A Boy Scout Friday the 13th tour of the Sterling Opera House without formal permission from the city sparked a debate during the Jan. 26 meeting of the Derby Board of Aldermen.
The opera house on Elizabeth Street is on the National Register of Historic Places. It used to be a performing arts venue, then it was used for government offices. It’s best known these days for its 2011 appearance on “Ghost Hunters.”
Hence, the Scouts’ tour of the building the night of Friday the 13th. The walk-through happened during a sleepover the scouts were having at a church next door.
At the Derby Aldermen meeting Carmen DiCenso, president of the Board of Aldermen, said Derby Fire Marshal Phil Hawks contacted him about the matter because a “fire watch” was not posted at the opera house during the scouts’ visit, which took place at night.
A “fire watch” refers to assigning firefighters to stand by at the opera house while the public enters because the building doesn’t have a certificate of occupancy, nor any fire protection system.
Local groups often come to the Derby Board of Aldermen in advance to get permission to tour the opera house. The groups then work with the fire department to arrange for the fire watch.
DiCenso questioned why the protocol wasn’t followed this time.
“I would think that any use of the opera house would have to get approved by the Board of Aldermen,” DiCenso said.
“Who gave them permission?” First Ward Alderman Thomas Donofrio asked.
“I have no idea,” DiCenso replied.
Mayor Anita Dugatto clarified the mystery, saying she took the scouts into the opera house. She said a last minute request came to her, and she cited the educational purpose of the tour.
“(The fire marshal) has a standing regulation with the use of the opera house where there has to be a fire watch,” she told the board. “The adult to child ratio was sufficient I thought.”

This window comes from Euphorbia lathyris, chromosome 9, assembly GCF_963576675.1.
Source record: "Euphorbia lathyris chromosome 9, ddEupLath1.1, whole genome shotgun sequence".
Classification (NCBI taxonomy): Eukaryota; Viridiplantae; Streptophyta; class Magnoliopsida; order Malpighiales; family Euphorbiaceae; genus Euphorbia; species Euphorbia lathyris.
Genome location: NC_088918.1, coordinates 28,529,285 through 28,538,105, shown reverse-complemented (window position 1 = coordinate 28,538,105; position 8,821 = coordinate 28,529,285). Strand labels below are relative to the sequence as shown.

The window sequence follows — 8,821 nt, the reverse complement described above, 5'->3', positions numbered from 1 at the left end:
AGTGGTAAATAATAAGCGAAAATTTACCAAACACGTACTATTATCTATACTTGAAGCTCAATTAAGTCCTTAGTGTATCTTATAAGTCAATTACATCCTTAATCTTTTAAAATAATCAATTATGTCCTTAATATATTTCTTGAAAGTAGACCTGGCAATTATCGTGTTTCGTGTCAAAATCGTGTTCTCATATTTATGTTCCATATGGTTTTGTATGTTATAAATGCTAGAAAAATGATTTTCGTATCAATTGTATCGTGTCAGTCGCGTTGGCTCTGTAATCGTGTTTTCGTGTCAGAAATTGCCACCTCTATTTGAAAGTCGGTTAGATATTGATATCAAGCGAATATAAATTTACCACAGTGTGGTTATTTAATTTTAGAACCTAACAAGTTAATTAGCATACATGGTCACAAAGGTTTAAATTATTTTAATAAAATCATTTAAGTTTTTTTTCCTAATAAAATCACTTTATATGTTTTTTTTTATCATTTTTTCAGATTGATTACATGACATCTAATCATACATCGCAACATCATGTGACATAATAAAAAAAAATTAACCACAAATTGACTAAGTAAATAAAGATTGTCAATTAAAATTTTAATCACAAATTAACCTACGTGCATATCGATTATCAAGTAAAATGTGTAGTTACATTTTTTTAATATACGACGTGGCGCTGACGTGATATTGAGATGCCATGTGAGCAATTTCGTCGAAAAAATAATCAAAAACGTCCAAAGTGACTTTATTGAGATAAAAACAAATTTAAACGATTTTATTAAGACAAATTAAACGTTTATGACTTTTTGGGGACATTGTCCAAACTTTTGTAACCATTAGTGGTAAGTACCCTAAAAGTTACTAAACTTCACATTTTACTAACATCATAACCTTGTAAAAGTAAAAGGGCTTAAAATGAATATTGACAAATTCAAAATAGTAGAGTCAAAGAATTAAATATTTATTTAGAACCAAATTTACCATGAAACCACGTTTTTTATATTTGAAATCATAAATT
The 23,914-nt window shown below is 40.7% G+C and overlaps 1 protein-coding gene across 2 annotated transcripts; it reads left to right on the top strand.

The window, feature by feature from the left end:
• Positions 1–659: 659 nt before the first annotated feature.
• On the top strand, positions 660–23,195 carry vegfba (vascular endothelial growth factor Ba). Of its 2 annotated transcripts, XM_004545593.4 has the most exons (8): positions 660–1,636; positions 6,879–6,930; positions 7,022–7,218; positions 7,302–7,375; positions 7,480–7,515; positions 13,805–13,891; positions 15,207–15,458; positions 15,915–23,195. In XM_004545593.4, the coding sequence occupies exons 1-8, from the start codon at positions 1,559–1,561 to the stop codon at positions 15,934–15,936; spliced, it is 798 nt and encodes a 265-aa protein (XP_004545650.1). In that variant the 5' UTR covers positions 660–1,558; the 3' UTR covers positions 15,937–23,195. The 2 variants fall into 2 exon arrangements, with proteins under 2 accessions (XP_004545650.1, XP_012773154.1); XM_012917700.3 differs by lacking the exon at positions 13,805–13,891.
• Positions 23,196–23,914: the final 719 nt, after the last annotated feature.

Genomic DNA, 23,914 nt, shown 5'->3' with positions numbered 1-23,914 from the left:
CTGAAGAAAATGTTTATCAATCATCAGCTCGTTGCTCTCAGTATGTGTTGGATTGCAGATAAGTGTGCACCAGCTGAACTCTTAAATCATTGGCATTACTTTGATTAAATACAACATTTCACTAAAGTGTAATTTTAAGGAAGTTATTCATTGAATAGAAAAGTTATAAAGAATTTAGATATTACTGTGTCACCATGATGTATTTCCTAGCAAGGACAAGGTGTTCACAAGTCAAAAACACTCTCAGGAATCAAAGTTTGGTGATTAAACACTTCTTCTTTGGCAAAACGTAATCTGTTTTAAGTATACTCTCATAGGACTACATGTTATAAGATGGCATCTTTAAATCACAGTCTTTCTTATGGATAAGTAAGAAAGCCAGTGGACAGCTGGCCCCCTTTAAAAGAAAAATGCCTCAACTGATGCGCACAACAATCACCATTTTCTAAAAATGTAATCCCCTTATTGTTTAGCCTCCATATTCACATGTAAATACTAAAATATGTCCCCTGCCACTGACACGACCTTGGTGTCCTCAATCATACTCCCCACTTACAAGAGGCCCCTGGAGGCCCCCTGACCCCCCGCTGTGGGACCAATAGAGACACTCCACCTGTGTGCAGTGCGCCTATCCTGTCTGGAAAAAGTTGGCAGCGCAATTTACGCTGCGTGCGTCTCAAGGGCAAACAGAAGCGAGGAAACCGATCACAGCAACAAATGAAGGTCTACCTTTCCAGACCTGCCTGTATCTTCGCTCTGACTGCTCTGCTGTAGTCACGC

The mayor said she also brings potential investors to look at the opera house.
First Ward Alderwoman Barbara DeGennaro said the city has to follow the rules.
“It’s a city building,” DeGennaro said. “Use of a city building, it’s city property, use of city property usually comes before the board and do to the condition of the Sterling Opera House — there’s no CO (certificate of occupancy), there’s no electricity . . .”
Dugatto asked whether she should hold off potential Sterling Opera House buyers for a month to wait for permission from the Aldermen to show the property. The Aldermen only meet regularly every 30 days.
Second Ward Alderman Art Gerckens warned against micromanaging the mayor, saying she needed the flexibility to deal with people interested in doing business with the city.
“Don’t handcuff the leader of this city,” he said.
DiCenso indicated the Boy Scout tour and an investor checking out the building are not the same.
“I think the whole problem was that it was at night, in the dark. And it was kids that are 10, 11, 12 years old. I think it was just a safety issue,” he said.
DiCenso suggested if kids are going to tour the opera house, it should be done on a Saturday when the sun is up and people can see.
DeGennaro asked Thomas Welch, Derby’s attorney, to weigh in.
He said the Aldermen control city property. He suggested that if the policy needs clarification, the issue be sent to an Aldermen subcommittee for review.
Click play on the YouTube player at the top of this story to listen to the full, 8-minute discussion from the Jan. 26 Aldermen meeting.
The fire marshal declined to comment.